Persona non Grata


Some of the main folks involved in coordinating the community garden met yesterday to hash out the plot lease contract for this year, and to talk about how to proceed. Though I have offered to serve as “interim coordinator” for the garden to get it off and running, I am told that there needs to be a new face for the project or the transitional VAAC Board will probably say “no.”

So, I was asked, basically, if I would pretend not to be involved in the project find a new “face” for the project so it is politically easier for the transitional board to say yes without seeming to approve of my speaking out publicly about how the previous Board was running things. So, we found a face that will seem more friendly so that we can continue to serve the VAAC and the community through the garden project.

While I understand that some are sore about the things I said and wrote, and how the whole board resignation thing took place, it seems the height of ridiculousness to then try to block projects that benefit the VAAC because of who is involved with them.

This is a small town, and though it is easy to piss people off, it is incredibly important to continue to work with people, even if you don’t like them. There are just too few people with the skills and motivation to get things done to pick and choose who you’re willing to work with.

Holding a grudge in a small town, I’ve learned, just ends up blowing back in one’s face. I’m not applying for sainthood or anything, but I do work with a number of folks who have caused me some ill-ease in the past: people who’ve stalked me (quite literally!), people whose line of fire I’ve come under while on the VAAC Board, people who’ve fired “let me go,” or who have made disparaging remarks about me personally or professionally in the past.

Holding a grudge is just too tiresome (at least to me) and too detrimental to getting anything done.

It reminds me of the quote I heard on the radio last week–one of the Union County Commissioners who was planning on voting against the oil refinery rezoning ended up voting for it specifically because of “personal attacks” on him made by others who were opposed to the refinery. Talk about cutting off your nose to spite your face! “I’m mad at you, so I’m going to vote against what both you and I want just to shame you!”

I do not know what exactly those personal attacks were, or if in fact they were personal attacks at all (I’ve defined them in a previous post), but I do know that even if you don’t like the people who share your “side,” that in itself is not a reason to change sides.

With the VAAC, we should all be on the same side–the side that wants the Arts Council to be strong and to promote the arts and humanities in Vermillion. We may have differences about the best way to get that done, and we may have disagreements about procedure (that’s why we have bylaws), and we may not even like each other very much, but if a project benefits the VAAC and the community, it seems to me that the project should go forward without the burden of political maneuvering.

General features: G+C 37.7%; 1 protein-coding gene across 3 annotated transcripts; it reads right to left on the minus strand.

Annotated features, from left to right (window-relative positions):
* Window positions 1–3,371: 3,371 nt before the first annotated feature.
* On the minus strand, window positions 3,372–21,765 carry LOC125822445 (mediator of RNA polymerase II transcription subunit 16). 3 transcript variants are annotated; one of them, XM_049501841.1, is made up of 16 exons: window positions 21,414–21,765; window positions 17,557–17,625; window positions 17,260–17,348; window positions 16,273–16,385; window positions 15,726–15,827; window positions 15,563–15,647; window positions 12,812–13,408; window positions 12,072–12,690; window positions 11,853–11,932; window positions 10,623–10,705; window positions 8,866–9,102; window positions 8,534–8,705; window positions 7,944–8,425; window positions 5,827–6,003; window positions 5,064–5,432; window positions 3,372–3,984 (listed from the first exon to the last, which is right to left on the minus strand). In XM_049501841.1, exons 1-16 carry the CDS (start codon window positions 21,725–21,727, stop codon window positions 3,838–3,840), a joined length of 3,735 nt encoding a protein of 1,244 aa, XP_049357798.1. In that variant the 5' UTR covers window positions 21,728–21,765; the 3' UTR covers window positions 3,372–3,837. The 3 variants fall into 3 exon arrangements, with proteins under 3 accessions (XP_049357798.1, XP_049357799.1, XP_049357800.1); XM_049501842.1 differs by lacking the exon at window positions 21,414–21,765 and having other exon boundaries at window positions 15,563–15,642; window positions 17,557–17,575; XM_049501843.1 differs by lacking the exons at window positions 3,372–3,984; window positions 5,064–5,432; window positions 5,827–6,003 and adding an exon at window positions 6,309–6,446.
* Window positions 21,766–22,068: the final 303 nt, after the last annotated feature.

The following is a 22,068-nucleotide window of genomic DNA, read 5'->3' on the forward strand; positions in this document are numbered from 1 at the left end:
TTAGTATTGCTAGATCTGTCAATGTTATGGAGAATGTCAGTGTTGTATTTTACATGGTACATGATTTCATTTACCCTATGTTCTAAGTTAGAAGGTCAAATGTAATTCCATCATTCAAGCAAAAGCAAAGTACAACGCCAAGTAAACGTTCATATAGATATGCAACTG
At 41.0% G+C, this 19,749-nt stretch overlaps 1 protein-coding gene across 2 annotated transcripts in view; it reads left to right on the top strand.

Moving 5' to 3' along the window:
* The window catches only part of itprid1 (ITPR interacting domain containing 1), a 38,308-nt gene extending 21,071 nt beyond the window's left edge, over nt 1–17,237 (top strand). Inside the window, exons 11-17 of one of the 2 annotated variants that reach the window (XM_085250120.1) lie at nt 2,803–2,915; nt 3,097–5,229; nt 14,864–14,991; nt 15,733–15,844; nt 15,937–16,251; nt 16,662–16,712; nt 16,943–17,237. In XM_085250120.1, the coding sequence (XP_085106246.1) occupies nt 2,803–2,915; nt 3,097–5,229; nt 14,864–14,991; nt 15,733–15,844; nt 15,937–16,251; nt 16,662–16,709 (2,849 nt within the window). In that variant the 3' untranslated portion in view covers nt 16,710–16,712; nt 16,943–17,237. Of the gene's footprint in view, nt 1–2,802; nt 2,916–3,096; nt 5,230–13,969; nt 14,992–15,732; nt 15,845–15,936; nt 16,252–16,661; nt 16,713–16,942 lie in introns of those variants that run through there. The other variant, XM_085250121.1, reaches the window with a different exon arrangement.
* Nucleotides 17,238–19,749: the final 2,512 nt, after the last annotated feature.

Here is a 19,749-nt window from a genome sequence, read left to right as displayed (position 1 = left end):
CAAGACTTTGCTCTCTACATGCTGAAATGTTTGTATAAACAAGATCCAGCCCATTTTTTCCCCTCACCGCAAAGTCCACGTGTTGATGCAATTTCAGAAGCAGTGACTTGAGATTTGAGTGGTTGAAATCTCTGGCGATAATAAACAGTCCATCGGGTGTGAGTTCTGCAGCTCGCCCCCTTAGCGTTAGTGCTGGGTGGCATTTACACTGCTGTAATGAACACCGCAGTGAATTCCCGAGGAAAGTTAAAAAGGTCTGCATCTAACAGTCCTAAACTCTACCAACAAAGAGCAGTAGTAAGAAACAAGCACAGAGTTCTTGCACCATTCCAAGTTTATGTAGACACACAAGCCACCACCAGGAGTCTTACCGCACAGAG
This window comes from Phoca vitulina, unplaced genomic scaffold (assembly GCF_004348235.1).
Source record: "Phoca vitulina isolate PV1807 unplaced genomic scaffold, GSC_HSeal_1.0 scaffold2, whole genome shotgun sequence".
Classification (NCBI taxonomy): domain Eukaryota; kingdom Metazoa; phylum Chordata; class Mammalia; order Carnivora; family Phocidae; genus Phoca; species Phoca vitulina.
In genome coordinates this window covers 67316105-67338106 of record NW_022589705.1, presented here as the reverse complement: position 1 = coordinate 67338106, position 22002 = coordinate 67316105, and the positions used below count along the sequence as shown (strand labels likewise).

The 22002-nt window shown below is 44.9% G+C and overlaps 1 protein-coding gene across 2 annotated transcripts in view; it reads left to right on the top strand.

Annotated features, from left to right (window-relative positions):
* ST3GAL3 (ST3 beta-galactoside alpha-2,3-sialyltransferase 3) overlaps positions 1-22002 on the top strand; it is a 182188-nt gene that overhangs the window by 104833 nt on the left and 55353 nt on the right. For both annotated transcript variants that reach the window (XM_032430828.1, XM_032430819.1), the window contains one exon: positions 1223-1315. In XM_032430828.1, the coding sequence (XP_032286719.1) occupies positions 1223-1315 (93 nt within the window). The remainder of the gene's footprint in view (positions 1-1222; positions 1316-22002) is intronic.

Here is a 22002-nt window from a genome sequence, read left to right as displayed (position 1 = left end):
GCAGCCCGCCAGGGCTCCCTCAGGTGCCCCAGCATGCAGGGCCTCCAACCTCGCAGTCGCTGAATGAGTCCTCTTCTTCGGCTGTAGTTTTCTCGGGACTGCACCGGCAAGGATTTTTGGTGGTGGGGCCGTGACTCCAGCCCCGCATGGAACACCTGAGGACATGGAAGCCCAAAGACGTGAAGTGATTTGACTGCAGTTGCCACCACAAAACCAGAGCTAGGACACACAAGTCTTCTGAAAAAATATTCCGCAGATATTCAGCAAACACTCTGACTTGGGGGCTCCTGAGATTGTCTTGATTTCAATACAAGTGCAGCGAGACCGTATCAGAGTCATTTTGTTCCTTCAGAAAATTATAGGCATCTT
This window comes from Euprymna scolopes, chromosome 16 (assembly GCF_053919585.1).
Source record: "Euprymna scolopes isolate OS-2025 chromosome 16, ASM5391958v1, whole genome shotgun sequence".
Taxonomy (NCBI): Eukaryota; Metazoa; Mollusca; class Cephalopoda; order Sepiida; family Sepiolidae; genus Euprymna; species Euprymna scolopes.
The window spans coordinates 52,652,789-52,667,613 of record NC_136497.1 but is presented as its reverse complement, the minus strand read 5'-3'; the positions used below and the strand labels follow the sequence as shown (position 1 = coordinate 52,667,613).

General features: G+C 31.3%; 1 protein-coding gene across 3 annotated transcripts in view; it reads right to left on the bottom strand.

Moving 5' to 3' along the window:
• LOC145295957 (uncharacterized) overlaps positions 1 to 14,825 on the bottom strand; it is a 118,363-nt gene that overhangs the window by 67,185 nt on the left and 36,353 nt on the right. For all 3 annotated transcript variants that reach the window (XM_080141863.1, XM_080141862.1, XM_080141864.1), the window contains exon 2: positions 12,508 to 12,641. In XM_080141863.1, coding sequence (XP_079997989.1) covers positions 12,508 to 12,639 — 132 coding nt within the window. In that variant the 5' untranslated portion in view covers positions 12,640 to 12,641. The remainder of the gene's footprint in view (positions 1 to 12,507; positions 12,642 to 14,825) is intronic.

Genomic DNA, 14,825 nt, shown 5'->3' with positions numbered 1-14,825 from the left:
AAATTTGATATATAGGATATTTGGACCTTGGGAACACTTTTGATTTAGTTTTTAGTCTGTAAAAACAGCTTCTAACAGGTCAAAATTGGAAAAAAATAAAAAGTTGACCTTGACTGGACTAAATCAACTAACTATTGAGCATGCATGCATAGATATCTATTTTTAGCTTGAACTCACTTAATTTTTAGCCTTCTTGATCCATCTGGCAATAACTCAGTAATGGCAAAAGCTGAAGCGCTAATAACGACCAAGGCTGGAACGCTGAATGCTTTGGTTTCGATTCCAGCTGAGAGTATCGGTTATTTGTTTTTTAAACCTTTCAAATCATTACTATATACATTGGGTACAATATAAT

(Edit) But, you know, maybe I’m wrong.  I say this because while I have had a number of people thank me for being open, for being honest, for being direct over the years, half the time they are backing away while they’re doing it.  Like it could be contagious.

Maybe this is a social skill that I just never learned on the playground or in a daycare–how to force a smile and pretend and play the game even when the game seems ridiculous and wrong to me.  Maybe I just never learned to look past the elephant in the room and politely nod and engage in conversation to smooth things over.  And so maybe in being direct and honest, I am making the way less smooth, less easy, and myself less palatable as a person to work with.

I tend to think that a free and open exchange of ideas is a good thing, and a direct mode of communication is also good (though I do sometimes engage or encourage my students to engage in certain kinds of vaguaries in order to make their tone or their message more palatable to their audience).

But, I certainly can’t forget, in what I thought was an open and free exchange of ideas about the basic writing program I taught for, I was accused of being insubordinate for suggesting there were problems and that there might be some good ways of resolving them.  As an adjunct instructor, I was not considered qualified to identify problems with the system in which I worked–or, at least, I was not qualified to voice them.

I spent a few weeks fearing for my livelihood because of that.  Heck, I might be insubordinate right now for even mentioning that it happened.  Those experiences tend to have what’s called a “chilling effect.”  For me, they also have a confusing effect.

I guess I just want someone to explain to me why I should shut up when I am knowledgeable and involved and have ideas to offer.  And the response of “because you could lose your job” or “because we’ll ax your project” just makes me even more confused.  If the response was, “because you don’t know what you’re talking about,” I could proceed to ask for an explanation, so I would understand.

But, if I am going to lose my job or if a project that I have worked on that benefits many people is going to be axed because I won’t bow and scrape and kiss the ring and humbly apologize for having an idea or a suggestion, is it really worth being involved in in the first place?  Does everyone really just want “yes men”?

Well, I guess we know who isn’t cut out for the corporate world.  Good thing I’m a farmer.  Sometimes vegetables make a lot more sense than people do to me.

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